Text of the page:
As a possible trigger for the macrophage accumulation, we quantified gene expression of the chemo-attractant factor CCL2. The gene expression of CCL2 was higher in all AT depots, lungs and liver of CLP-fed when compared to healthy mice (Figures 4F and 5). The gene expression of CCL2 in CLP-fed and CLP-restricted mice was comparable in all AT depots, lungs and liver. CCL2 expression correlated positively with arginase expression (R = 0.566, P = 0.007 in inguinal AT, R = 0.912, P < 0.0001 in epidydimal AT, R = 0.598, P = 0.009 in renal AT). CCL2 gene expression correlated positively with CD163 gene expression in the liver (R = 0.424, P = 0.01) and lungs (R = 0.730, P < 0.0001).
Human study: impact of PN during CI on adipose tissue morphology and gene expression
To assess the clinical relevance of our animal study observations, we additionally studied a matched set of 40 human AT biopsies collected in vivo during the EPaNIC trial . Small needle biopsies were collected at Day 8, and compared with 13 biopsies from healthy volunteers. Total caloric intake was significantly higher in early-PN patients (n = 20) compared to late-PN (n = 20) patients during the first seven days in the ICU (Figure 6A).
Adipocyte size decreased in early PN 'fed' critically-ill patients compared to healthy controls (Figure 6B). Medium adipocyte size was equally reduced in early PN 'fed' patients and late PN 'restricted' patients. Immuno-staining revealed accumulation of macrophages in all biopsies of critically-ill patients (Figure 6C). Gene expression of TNFα was unaffected by illness, while arginase-1 gene expression was higher in early PN 'fed' critically-ill patients than in controls (Figure 6D, E). Gene expression of TNFα was equally up-regulated in early PN 'fed' and late PN 'restricted' patients.
It is known from the literature that glucocorticoids can both stimulate adipogenesis  and promote M2 polarization . Nineteen of the 40 patients received corticosteroids during the study period. However, arginase expression (P = 0.25), TNFα expression (P = 0.47) and adipocyte size (P = 0.6) were not different between patients receiving or not receiving steroids. In contrast, patients receiving steroids during the study period, had a higher percentage of CD68 staining then patients not receiving steroids (P = 0.03).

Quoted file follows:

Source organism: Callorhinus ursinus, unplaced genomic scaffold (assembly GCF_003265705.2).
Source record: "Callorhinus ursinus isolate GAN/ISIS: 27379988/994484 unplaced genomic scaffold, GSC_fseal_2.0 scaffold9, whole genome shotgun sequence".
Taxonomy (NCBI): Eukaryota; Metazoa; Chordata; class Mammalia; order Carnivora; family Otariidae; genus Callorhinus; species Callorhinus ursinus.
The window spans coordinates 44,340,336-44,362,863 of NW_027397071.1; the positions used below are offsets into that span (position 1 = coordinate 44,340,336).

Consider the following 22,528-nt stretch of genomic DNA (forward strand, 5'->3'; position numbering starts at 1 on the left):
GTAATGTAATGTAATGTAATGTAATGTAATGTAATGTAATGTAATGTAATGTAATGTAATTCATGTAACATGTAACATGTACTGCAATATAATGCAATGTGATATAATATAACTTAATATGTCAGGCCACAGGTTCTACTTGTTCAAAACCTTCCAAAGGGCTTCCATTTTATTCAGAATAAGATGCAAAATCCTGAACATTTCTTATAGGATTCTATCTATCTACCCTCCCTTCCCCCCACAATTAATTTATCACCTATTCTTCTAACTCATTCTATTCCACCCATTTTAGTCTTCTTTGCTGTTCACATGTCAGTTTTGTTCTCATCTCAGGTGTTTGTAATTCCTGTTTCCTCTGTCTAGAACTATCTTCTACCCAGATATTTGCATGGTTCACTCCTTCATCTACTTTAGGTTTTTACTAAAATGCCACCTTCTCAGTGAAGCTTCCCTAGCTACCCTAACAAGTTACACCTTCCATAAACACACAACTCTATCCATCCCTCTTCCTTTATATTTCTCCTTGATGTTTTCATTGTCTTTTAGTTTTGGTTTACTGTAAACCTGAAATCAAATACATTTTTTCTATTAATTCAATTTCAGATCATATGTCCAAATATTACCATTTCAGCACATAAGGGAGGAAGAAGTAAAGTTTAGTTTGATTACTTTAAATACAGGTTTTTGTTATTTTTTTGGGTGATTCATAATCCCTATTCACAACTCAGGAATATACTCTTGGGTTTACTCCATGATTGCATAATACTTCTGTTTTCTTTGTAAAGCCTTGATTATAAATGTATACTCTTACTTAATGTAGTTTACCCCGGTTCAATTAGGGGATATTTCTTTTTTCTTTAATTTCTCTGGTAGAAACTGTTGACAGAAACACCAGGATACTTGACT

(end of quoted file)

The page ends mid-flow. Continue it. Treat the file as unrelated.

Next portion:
Sepsis-induced critical illness in mice evoked nutrition-resistant loss of body weight, fat-free mass and fat mass, the latter partially explained by ectopic triglyceride loss. Concomitantly, critical illness increased adipogenesis resulting in an increased number of smaller adipocytes, irrespective of nutrition. Macrophages of a predominant M2-phenotype, accumulated in subcutaneous and visceral AT as well as in the liver and lungs of both fed and fasted septic mice. In the liver and lungs, fasting appeared to further enhance M2 over M1 polarization. In all tested tissues of the septic mouse model, increased expression of the chemotatic factor CCL2 correlated positively with macrophage accumulation. In the human study, we could confirm that increased adipogenesis and M2-macrophage accumulation in the adipose tissue was present in critically-ill patients, independent from parenteral nutrition administration.
Critical illness uniformly induces hypercatabolism, characterized by profound loss of lean tissue . In humans, aggressive artificial nutrition was shown unable to prevent lean tissue wasting, whereas fat mass was preserved or even increased [26–28]. In our septic mouse model, we observed loss of both fat and fat-free mass after five days of critical illness in both CLP-fed and CLP-restricted mice. The 26% reduction in total body fat mass in mice may seem to contradict the available human data [26, 28]. This discrepancy might be due to the length of our experimental animal set-up, as five days can be considered quite an extended time for mice. On the other hand, the methodology used in our experiment allowed the quantification of the total amount of fat in the body, including ectopic lipid depositions. Indeed, we demonstrated a reduction of triglyceride content in non-adipose tissues, such as liver and skeletal muscle, a reduction which was even more pronounced with nutrient restriction. Our observation of triglyceride reduction in liver does not contradict the known occurrence of fatty liver in critically ill patients, because our mouse model was well controlled for hyperglycemia, which is a major trigger for hepatic steatosis during critical illness [29, 30].